This week marks Cervical Screening Awareness Week (19 to 24 June 2023) raising awareness of the importance of regular cervical screening to detect and prevent cervical cancer.
In the same week, the Government published a press release advising that the human papillomavirus (HPV) vaccination programme now recommends a single dose vaccination from September 2023 for teenagers and those eligible under the age of 25.
The HPV vaccine was introduced in 2008 and offered to both boys and girls (aged between 11 to 12 years) to prevent against HPV-related cancers, such as:
- Cervical cancer
- Some mouth and throat cancers
- Some cancers of the anus and genital areas
Studies have shown that the HPV vaccine offers “robust protection” and can help prevent HPV-related cancers. It is hoped that the 3-yearly cervical screening campaign in the UK will be phased out once the younger generation avoid catching the sexually transmitted virus, HPV, because they are fully vaccinated against it.
However, whilst the HPV vaccine is considered one of the most successful vaccination programmes, it is important to continue to raise awareness of cervical screening to detect cancers early. This is especially so in the older generations who may not even be aware of their HPV virus, if they do not take up the free cervical smear service at their GP Surgery, local Women’s Hospital or sexual health clinic.
While cervical screening does save lives, there are unfortunately cases where medical negligence can occur, which can lead to serious harm and avoidable injury and so a compensation claim may be applicable.
Cervical screening, also known as ‘smear tests’, are designed to detect abnormal cells in the cervix, which can be an early sign of cancer. The test involves taking a sample of cells from the cervix, which is then sent to a laboratory for testing. The pre-cancerous cell changes are reported and those cells are then burned away, preventing them ever having the opportunity to become full-blown cancer.
Unfortunately, usually due to human error, medical negligence can occur at any stage of the screening process, for example:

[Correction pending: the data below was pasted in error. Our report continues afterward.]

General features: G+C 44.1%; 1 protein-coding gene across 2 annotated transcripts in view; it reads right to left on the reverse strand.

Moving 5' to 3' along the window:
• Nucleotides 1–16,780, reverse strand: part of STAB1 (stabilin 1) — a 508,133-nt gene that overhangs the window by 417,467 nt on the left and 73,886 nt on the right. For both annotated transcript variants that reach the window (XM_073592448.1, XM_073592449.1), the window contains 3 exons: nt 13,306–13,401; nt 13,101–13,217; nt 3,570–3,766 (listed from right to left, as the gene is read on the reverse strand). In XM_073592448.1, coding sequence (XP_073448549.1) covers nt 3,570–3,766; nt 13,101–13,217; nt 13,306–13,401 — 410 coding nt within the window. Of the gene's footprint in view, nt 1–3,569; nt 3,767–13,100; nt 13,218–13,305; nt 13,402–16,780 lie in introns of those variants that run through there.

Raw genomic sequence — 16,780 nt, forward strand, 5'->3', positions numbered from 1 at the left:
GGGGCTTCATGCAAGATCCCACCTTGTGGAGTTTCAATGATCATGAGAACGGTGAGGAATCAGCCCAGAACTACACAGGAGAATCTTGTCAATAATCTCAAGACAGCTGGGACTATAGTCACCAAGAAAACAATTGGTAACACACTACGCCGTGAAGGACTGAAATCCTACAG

- Failure of the GP or nurse to carry out an adequate examination.
- Poor note-taking when discussing medical history.
- Failure to refer a patient for further investigations.
- Interpretation of the test result, for example, a patient may receive a false positive or negative, which could potentially cause a patient to undergo unnecessary treatment or even receive a delayed diagnosis.
- Filing a positive result instead of actioning it.
In some cases, a delayed diagnosis of cervical cancer could have a detrimental effect on the treatment available to the patient, the prognosis and life expectancy.
In some cases, patients may experience avoidable harm and may also suffer from the following side effects from treatment:
- Lymphoedema – if a patient undergoes radiotherapy to the lymph nodes, one or both legs can swell, there can also be swelling of the genitals.
- Changes to the ovaries – following radiotherapy a patient will experience early menopause (if they have not already gone through it).
- Bladder and bowel changes – a patient could experience permanent effects to their bladder and bowel from treatment. A patient may experience more frequent, looser bowel movements and may also need to pass urine more often due to the bladder becoming less elastic.
- Reduced life expectancy.
- Avoidable hysterectomies.
Despite potential failings, it’s important not to put off cervical screening. It’s one of the best ways to protect yourself from cervical cancer for adult, sexually active females.
If you feel that you have experienced a worse outcome due to a delay in diagnosis and treatment or have undergone unnecessary treatment due to inaccurate results, please get in touch with our medical negligence experts on 0344 7768328. RHL Solicitors’s experienced solicitors act on a ‘No Win No Fee’ agreement for the victims of medical negligence, conducting thorough and rigorous clinical negligence investigations with the intention of establishing liability and recovering compensation. The expert reports we disclose to the Defendant during the claim process can also help to make a difference and to improve future care.